This competition is organized in two parts. Firstly, there is a qualifying round that sees around 20–30 competitors competing for the final eight to 10 places. They are set a five-hour Test Project, covering gas pipe, hot and cold water piping system. Competitors achieving at least 70 percent marks will qualify for the final round. This next stage consists of an 18-hour Test Project constituting waste pipe, gas pipe, hot and cold water piping systems. At this point, gold, silver and bronze medals will be awarded to the best three competitors. Prize money is also awarded.


The top two medalists from the national skills competition will be selected to compete in the regional competition, known as the ASEAN Skills Competition (ASC). This competition is held in alternate years to the WorldSkills international competition; the last one was hosted here in Kuala Lumpur, Malaysia, in 2016, and the next one will be hosted in Bangkok, Thailand, in 2018. In order to proceed to represent Malaysia at the WorldSkills level and train for the next WorldSkills international competition, a competitor must achieve a silver medal (at least) at the ASC. If a candidate doesn’t reach this level, they might not be selected to participate at WorldSkills. The gold medal is the mark we are all aiming for.


Presenting a tour of the plumbing competition area to the Minister and Deputy Minister from the Ministry of Works during WorldSkills Malaysia Belia, 2015.

The Malaysian Plumbing and Heating competitor for WorldSkills Abu Dhabi 2017 is a young man called Mohd Ferdaus Bin Zakaria. He is 22 years old, and is the current national skills (WSMB) Gold Medallist and ASC Gold Medalist.


Mohd Ferdaus Bin Zakaria during recent training exercises in Labuan, Malaysia

He is from a beautiful island called Labuan, which takes just under three hours to fly to from Kuala Lumpur. Mohamad Rahmat Bin Zainal is a full-time trainer in Labuan for ASC and WSC. I visit them on assignment to make sure everything is on track and he is maintaining a minimum 80 percent performance standard across everything, in the lead-up to WorldSkills. Daily reporting of the training will be forwarded to the Expert every day through email and telephone conversation by the appointed trainer. Motivation and team-building courses are held every three months to keep the competitors focused and striving for excellence.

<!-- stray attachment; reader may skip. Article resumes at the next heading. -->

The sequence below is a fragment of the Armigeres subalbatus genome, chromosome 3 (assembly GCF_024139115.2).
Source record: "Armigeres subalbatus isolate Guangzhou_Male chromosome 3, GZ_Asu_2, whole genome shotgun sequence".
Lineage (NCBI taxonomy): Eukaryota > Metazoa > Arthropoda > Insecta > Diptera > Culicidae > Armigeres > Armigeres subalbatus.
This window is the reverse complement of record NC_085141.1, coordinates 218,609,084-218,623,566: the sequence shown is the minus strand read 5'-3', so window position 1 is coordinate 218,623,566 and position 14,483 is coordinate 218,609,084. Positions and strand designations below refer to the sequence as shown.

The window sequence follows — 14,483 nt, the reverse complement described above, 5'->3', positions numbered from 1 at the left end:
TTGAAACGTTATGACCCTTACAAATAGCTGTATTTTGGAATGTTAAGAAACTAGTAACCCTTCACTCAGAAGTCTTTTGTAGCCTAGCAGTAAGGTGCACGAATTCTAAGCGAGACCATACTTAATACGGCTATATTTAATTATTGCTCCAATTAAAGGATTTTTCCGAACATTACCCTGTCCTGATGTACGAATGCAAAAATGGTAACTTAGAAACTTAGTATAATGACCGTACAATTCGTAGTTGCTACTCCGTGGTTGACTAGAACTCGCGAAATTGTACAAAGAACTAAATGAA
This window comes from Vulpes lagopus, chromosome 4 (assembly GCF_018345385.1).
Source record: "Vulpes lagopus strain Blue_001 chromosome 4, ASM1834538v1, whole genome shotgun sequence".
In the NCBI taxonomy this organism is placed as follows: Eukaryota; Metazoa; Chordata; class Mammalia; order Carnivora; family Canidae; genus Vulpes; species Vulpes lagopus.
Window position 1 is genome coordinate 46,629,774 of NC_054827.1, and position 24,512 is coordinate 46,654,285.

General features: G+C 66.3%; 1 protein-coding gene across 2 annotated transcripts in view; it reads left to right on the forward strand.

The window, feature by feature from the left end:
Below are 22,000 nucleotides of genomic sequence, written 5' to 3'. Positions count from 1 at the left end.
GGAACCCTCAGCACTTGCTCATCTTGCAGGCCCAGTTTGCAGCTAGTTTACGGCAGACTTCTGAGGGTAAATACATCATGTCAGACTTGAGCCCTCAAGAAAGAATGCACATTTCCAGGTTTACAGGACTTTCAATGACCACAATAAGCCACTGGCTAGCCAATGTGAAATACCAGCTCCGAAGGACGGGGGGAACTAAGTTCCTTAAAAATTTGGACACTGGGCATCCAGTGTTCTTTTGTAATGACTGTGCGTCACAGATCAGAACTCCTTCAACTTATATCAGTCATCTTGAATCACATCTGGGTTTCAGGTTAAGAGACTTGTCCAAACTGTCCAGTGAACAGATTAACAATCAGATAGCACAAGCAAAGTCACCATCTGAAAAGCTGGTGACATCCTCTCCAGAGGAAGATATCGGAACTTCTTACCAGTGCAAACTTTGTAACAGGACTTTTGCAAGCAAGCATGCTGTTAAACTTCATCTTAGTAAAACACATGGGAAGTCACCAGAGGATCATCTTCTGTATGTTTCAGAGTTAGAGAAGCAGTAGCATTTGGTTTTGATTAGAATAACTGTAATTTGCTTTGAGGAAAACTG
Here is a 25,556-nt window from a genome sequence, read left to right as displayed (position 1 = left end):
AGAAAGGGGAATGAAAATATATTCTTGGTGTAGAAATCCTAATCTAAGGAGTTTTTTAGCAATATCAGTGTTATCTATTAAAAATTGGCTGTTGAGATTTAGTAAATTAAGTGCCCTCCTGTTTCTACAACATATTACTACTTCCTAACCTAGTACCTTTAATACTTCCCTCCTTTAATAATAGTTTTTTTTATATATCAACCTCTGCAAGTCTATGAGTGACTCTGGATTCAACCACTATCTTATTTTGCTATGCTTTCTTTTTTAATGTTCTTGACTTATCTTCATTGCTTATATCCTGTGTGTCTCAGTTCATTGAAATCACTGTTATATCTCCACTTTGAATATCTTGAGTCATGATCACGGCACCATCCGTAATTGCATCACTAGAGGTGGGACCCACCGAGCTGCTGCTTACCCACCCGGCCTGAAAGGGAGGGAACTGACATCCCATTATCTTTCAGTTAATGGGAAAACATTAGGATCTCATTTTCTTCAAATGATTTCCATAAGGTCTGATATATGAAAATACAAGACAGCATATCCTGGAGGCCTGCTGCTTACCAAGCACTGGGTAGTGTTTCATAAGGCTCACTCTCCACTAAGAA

As I explained earlier, the Heating aspect of the international competition is not as readily available for us to train with in Malaysia. We are required to attach the competitor for special training in a hotel that has a heating system similar to the one specified in the WorldSkills 2017 Test Project.


Example of a WorldSkills Malaysia national competition Test Project.

The Test Project we currently use in the WorldSkills Malaysia plumbing competition contains only pipe work; it does not include sanitary fixtures. At the moment we do not have this sponsorship in our competition, so we work on a very tight budget. Things get broken and it can be very costly; in the past we have incurred losses due to breakage and damage. 

I would definitely like to see sanitary appliances and fixtures used in future national competitions if budget permits, or if there are sponsors. Further to this, I always prefer to see usage of local pipe materials, and focus on jointing techniques/methods that are commonly used in this region.

On the international side of things, I think that any pipe materials used in the competition must be widely found throughout the world and not just in a certain region. In Malaysia we always have problems getting the necessary pipes in due time for our training. We often have to order materials from other parts of the world, and by the time they arrive, we hardly have time to prepare for the competition. It is a problem. Something else I would like to suggest, is that all kinds of pipe joints should be incorporated in the international Test Project; not just press fittings and soft solder … there should also be hard soldering, threading and welding involved, too.

Finally, I also think an independent body should be set up to develop future Test Projects, comprising of representatives from all the continents. This would ensure that the selected Test Project does not provide an advantage to a competitor from certain region. It would also take a lot of extra work, pressure and responsibility from the one Expert who is currently assigned to developing the final Test Project. These are all personal opinions … but I definitely feel that we are moving in the right direction.